Is it assur to make a bracha on foods whose ingredients are kosher but cooked in non-kosher utensils? What is the source?
The Shulchan Aruch writes (196:1):
אכל דבר איסור אף על פי שאינו אסור אלא מדרבנן אין מזמנין עליו ואין מברכין עליו לא בתחלה ולא בסוף׃
If one ate something prohibited, even though it's only prohibited Rabinically, we do not form a zimum on it, and we do not say a beracha before or after eating it.
The key thing to note is that it is not necessarily a food's "kosher" status that governs whether a bracha is said. Rather, the key is whether it is permitted or forbidden to be consumed.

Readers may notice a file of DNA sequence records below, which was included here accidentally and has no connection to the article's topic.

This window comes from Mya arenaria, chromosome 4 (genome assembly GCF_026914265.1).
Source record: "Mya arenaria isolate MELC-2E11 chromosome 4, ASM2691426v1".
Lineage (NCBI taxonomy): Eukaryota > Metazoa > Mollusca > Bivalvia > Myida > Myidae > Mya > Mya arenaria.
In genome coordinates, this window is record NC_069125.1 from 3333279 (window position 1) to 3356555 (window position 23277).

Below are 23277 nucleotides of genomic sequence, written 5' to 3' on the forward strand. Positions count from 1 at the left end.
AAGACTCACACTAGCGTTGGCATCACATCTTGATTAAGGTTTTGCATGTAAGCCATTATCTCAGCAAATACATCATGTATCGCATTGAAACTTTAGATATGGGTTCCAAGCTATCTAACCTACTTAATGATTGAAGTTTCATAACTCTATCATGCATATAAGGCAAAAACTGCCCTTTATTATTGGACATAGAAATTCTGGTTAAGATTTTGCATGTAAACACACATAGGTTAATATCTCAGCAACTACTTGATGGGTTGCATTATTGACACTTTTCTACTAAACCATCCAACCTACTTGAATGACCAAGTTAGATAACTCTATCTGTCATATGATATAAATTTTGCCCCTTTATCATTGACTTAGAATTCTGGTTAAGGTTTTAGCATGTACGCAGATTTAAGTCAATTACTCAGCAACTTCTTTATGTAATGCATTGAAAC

So in the case of food cooked in non-kosher utensils: it would appear (according to my understanding) that if the circumstances are such that it's forbidden to be eaten, one cannot make a bracha on it.
I should note that I have seen in the Aruch Hashulchan that there are certain exceptions to this rule when it comes to "lighter" Rabbinical prohibitions. An example he gives is בישול עכו״ם. I am not quite sure if this would have any bearing on the utensil case...
If the utensils were not used within 24 hours, then bedieved even miderabonon the food is כשר. (Remember this is only bedieved where if it was an accident or a bshat hatchak). Therefore since it's כשר you can make a berachah.